Are your shoulders tense, raised and always tight as a rock?
Shoulders are often the first victims of ongoing stress and tension. No part of your body is so deeply linked to self expression in the world.
Stress causes you to tense and elevate your shoulders both in order to guard the vulnerable anatomy of your neck, and also in preparation to fend off an attack. Chronic stress results in perpetual guarding — or chronically tight shoulders.
And the worst part?
Tight, raised shoulders can actually mess with your interpersonal relationships.
Seriously, it’s true. While your arms and hands are tools for fighting, they’re also the medium through which we connect to other people.
Touch is an essential nutrient for human health. Physical contact reduces stress and anxiety, expands trust, boosts immune function and lowers blood pressure.
Plus, your hands connect energetically to your heart. When you shake hands with another person, you’re connecting with them heart to heart through an energy center (like a tiny chakra) in the palm of each hand.
The bottom line:
Too much tension in your arms, hands and shoulders chokes off the flow of energy like a kink in a hose. And modern life with all its technology, typing, texting and never-ending stress is the perfect environment for fostering tense arms and shoulders.
So if your shoulders are a little closer to your ears than you’d like or you’ve got some arm, wrist or shoulder pain, here are four stretches to give you fast relief.
1. How to use a doorway to relieve shoulder tension
This is one of the most well known shoulder stretches, and for good reason. It opens up your chest and shoulders, giving you more space to breathe and move.
Doing the doorway shoulder stretch is easy. Simply find an open doorway and place your hands on either side of the jamb. Lean forward until you feel a stretch across your chest and the front of your shoulders.
A word of caution:
Many people compensate for tight shoulders in this stretch by letting their hips sag forward, thus hyperextending their lower backs. To combat this, keep your abs lightly engaged and maintain a neutral spine.
2. The kettlebell exercise that strengthens while it stretches
The kettlebell arm bar exercise is perhaps one of my very most favorite stretches for tight shoulders. It simultaneously builds strength in the large muscles of your back that support your shoulder joint while also lengthening tight chest muscles.
The best part? You get to lie down while doing it. (I’m all for exercise that let me be lazy.)
Here’s how it works:
Grab a kettlebell that you can comfortably wield. When in doubt, start light. You can always go heavier if you find that it’s too easy.
Lie on the floor on your back and use both arms to press the kettlebell up toward the ceiling. Holding the kettlebell in your right hand, bend your right knee and place your foot on the floor.
Pressing into the floor with your right foot, roll your body to the left, keeping the kettlebell overhead. Roll as far as you can, twisting your hips toward the floor. Keep your eyes on the kettlebell as you straighten your right leg.
You will feel a stretch in the front of your shoulder. Stay here for a count of five before returning to the start. Switch arms and repeat on the left side.
Here’s a good video for reference:
3. For better shoulder alignment, focus on thoracic decompression
Say what now? Yes, I know, those are two big words. But don’t worry, the stretch is pretty simple and you don’t have to be able to spell “thoracic decompression” to do it.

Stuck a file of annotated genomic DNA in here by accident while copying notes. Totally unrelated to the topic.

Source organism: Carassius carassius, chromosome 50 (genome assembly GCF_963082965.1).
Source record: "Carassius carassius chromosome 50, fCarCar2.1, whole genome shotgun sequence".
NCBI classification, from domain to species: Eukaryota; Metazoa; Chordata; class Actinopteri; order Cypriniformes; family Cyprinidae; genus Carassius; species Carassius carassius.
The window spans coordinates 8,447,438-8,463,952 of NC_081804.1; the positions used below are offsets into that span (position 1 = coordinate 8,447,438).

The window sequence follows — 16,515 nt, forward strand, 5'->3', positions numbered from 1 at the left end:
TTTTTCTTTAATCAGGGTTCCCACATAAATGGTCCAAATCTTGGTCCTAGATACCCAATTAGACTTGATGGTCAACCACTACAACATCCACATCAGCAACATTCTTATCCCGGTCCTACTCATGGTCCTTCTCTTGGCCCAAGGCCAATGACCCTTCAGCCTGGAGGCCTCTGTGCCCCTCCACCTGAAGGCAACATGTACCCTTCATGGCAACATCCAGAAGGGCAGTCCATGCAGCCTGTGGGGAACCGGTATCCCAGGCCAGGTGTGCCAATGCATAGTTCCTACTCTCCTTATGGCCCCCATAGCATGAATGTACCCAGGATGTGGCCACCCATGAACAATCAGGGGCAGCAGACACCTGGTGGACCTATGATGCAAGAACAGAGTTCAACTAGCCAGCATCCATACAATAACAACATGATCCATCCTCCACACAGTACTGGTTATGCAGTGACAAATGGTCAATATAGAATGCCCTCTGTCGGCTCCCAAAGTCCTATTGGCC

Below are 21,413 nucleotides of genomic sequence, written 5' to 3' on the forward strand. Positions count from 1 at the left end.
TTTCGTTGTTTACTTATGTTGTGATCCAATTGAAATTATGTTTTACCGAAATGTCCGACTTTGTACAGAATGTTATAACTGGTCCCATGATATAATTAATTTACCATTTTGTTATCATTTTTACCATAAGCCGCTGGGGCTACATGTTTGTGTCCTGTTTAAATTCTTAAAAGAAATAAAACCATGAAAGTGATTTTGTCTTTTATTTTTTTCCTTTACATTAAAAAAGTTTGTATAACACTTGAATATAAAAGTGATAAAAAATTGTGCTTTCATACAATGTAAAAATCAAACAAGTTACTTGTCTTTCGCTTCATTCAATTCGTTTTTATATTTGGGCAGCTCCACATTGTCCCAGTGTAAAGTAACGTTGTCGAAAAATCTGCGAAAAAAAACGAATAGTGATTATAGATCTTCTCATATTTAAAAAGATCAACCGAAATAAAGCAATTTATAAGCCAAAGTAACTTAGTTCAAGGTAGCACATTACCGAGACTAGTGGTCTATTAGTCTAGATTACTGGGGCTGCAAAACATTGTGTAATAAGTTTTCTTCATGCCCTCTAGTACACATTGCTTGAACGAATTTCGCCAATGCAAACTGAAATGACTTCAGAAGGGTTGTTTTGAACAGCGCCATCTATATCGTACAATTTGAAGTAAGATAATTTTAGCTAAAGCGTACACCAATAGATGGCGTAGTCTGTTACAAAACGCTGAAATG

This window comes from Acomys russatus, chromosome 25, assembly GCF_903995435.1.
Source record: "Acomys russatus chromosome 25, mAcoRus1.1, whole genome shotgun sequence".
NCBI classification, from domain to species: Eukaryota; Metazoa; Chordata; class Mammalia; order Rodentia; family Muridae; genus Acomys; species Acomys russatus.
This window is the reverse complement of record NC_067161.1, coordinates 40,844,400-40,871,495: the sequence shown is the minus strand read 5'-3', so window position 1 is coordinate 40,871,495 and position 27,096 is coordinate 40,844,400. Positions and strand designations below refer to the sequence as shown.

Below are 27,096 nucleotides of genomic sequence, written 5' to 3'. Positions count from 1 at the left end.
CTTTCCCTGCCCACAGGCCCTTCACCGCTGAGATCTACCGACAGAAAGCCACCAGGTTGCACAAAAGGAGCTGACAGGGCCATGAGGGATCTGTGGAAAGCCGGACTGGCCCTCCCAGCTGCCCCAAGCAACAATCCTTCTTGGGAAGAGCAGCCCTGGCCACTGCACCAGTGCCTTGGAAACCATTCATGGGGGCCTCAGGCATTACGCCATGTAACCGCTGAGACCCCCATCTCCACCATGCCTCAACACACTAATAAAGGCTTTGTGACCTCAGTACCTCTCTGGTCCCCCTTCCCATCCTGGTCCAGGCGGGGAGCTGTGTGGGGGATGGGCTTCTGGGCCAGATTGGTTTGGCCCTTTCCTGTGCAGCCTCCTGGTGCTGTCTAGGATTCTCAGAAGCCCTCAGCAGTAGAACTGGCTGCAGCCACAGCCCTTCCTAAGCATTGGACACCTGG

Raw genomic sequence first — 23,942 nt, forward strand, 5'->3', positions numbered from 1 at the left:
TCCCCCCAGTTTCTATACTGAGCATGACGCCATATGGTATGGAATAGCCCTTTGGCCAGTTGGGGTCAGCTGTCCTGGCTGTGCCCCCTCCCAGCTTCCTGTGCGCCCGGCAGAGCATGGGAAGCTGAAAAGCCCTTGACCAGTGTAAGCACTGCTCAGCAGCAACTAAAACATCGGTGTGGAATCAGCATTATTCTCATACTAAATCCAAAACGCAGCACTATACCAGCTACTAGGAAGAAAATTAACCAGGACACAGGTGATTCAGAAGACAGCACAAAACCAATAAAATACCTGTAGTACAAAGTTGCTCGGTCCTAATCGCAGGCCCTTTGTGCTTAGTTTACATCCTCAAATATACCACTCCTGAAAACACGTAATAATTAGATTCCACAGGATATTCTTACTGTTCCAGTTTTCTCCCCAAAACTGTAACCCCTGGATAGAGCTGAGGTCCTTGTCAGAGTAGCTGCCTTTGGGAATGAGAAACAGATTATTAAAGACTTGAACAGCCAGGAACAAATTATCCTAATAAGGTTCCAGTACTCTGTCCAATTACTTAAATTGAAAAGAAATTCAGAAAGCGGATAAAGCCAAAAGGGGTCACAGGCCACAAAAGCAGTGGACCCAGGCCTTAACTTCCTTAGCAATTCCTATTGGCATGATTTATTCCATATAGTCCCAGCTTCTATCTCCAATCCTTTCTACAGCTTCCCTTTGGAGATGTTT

Want to know the problem with most shoulder stretches? It’s that they focus on your shoulders. You would think that would be a good thing, right? Shoulder stretches to loosen tight shoulder muscles.
Well, here’s what most people don’t know about tight shoulders…
Your shoulders rest on your rib cage. And your ribs connect to your spine. If your mid-back is curved forward, then it’s going to pitch your shoulders forward, too, no matter how much you stretch them.
Releasing tension in your mid-back (thoracic spine) helps get your shoulders back into proper alignment.
And the best part? You don’t have to work hard to hold them there.
Here’s a great video with an easy thoracic decompression stretch:
4. Stretch tight shoulder and chest muscles using a wide push up
So, the doorway stretch is great for releasing tight chest muscles. But if you want more intensity, try this wide push up.
Note that you don’t have to be able to actually do a push up to use this stretch. That’s not the intention here. We’re just using the push up position to get a nice stretch across the front of our shoulders.
Why this stretch is great:
It uses pressure against the floor to elongate your pecs, deltoids and biceps. At the same time, the angle of your elbows gives you a deep release in the actual shoulder joint space, really targeting tight muscles and tendons that are difficult to reach in other stretches.
Here’s how you do it:
Using these four stretches will keep your shoulders (and your spine!) super happy. Used regularly, you’ll notice that your shoulders don’t creep up around your ears anymore.
Oh, one last thing…
The key to permanent tight shoulder relief
Listen, stretching is great and it will absolutely relieve shoulder tension — for the moment. But to get rid of your always tight shoulders for good, you have to fix the underlying problem: poor posture.
Stretching your shoulders and hoping they stay loose is kind of like putting a new roof on a house with a cracked and crooked foundation — and then wondering why the roof caves in every six months. You’ve got to address the root cause of the problem, otherwise it’s just a temporary bandaid.
It’s a whole body approach to better posture that relieves all your tight muscles so you can stop hurting and get back to doing the things you love.7